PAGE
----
Yes, I succumbed to the lure of inexpensive plywood. I hope it won’t happen again, but human nature being what it is…
I’m in the process of building a handful of large cabinet drawers for some existing shop cabinets that I built some years ago. When I was at my local hardwood & sheet goods dealer, looking for some nice 1/2 inch hardwood plywood, I saw that they had some imported maple. I learned that it was Chinese, and everyone in the shop let me know where my expectations should be. It’s good to know it’s not being pushed as viable alternatives for the home grown stuff.
At first I was going to buy Baltic Birch, but they are no longer stocking B/BB grade (one good surface, one with the football patches). Apparently this grade is getting too expensive, so all the local dealers around me (Southern California) are only stocking BB/BB (footballs on both sides).
Next I looked at the 1/2 inch shop grade maple, and that’s where I spotted the Chinese crap – excuse me – stuff. Out of curiosity I asked the price: $23 per 4×8 sheet verses $37 per sheet of the local stuff.
I needed two sheets, and decided that this would be an experiment. If it was a total disaster I was out $50. Being the optimist that I am, I was seeing this as a learning experience no matter which direction the project took.
From the start my eyes told me that these sheets would not be earning me Best In Show for shop grade drawers. Not only did the sheets have a gentle curve (exceeding what I would ever accept from normal plywood), but they had undulations. This was going to be fun.
But I was willing to put up with surfing grade plywood because I would be cutting the sheets into much smaller components, so I figured that I’d get flat enough pieces out of each sheet. I can’t see how anyone could use these sheets for large case work. The end product would be horrible, not to mention the awfulness of having to cut such wild plywood.
I should also mention that although there were no football patches on either side, there were lots of patches, but they were done with a wood filler. I’ll leave it to your imagination.
Regarding dimensions, the Chinese have decided that shaving 1/32nd of an inch off the 1/2 inch thickness was being too generous. Instead they opted for 1/16th of an inch. So 7/16ths thick plywood is to be considered 1/2 inch in the rest of the world.
Something I didn’t pay attention to at the sheet goods dealer was the quality of the plies. This stuff consists of 9 plies (including the surface layers). That’s pretty good for 1/2 inch plywood. Knowing that this is not Baltic Birch, I was expecting to come across some voids, and perhaps some ply overlap. But the amount of overlap and voids presented in this plywood is impressive indeed.
Here is a view showing the edges of three sheets. The bottom sheet would be the ideal (you’re only seeing a little bit of the plywood here – trust me, it doesn’t last). The top two sheets is representative of what you see all over the place. Thankfully the Chinese have impressive plywood presses that can make anything flat.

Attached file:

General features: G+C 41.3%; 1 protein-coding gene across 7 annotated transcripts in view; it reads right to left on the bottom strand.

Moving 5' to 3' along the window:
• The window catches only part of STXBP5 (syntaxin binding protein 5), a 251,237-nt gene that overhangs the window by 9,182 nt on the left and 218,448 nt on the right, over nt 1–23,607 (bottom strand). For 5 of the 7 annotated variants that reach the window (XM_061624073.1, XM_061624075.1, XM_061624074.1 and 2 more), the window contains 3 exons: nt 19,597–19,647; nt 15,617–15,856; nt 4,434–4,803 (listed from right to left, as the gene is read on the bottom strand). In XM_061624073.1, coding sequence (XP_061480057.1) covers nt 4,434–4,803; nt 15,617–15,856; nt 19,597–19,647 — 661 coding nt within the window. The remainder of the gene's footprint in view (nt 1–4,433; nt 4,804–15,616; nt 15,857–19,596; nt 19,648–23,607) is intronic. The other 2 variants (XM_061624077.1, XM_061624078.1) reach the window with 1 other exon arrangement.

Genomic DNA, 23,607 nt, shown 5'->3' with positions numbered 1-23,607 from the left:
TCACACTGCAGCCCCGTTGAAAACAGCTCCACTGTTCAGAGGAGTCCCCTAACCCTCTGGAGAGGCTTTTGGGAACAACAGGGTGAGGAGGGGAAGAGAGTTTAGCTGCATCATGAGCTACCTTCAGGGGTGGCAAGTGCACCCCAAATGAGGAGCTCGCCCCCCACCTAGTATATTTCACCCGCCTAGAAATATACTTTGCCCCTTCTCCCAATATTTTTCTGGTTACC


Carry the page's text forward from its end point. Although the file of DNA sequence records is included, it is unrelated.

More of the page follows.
This next picture is taken a few inches further down, and you can see examples of the types of voids to be expected. Impressive.
For comparison, here are a few pictures of some typical home grown plywood, showing the quality of the plies.
The first picture is of some fir shop grade plywood.
And here’s a view of some 3/4 inch maple plywood. Not a lot of plies, but they sure look good.
And here’s a couple sheets of some 1/2 Appleply. This product is really nice. I’ll probably be buying this instead of Baltic Birch in the future. The faces look great. A 1/2 inch 4×8 sheet goes for $66.
I was able to wrangle the Chinese wood through the table saw, producing the requisite amount of components for the drawers. I managed to avoid most of the voids where it counted. Almost none of the panels, the largest being 16”x 26”, were flat. But they were flat enough considering that they are pulled flat when formed into a box, and that they will be installed in cabinets with metal slides.
But since panels are not flat, you tend to get burn marks on the edges, regardless of the quality of blade that you are using. The shop had a nice burnt cookie smell when I was done.
My next concern was how they would take dominos. Would the plywood edges shatter when approached by the Domino machine? As you can see here, the plywood took to the Domino just fine.
Likewise, when I routed the dados for the plywood bottoms, would the remaining wood (the part that remains below the drawer bottom) stay attached to the plywood. As seen here, I had no troubles cutting the grooves.
Here’s a picture that shows what happens if you cut through one of those sections that have a lot of voids. The individual plies have no glue and can easily break away. I should also note that the show faces, if I’m allowed to say that with a straight face, will have a tendency to peel off the plywood if given the opportunity. So use very sharp blades when cutting this stuff, and don’t allow any rough edges to catch on anything.
So would I buy this stuff again? Most likely not. For $37 I can get American made shop grade birch plywood that doesn’t have these problems. I don’t use enough plywood to justify the potential savings in $$$ by going with the Chinese imports. If you’re a production house and need to spit out a bunch of very cheap box type items (like shipping crates), then the Chinese plywood will work OK.
For us normal folk, stay away from the cheap imports.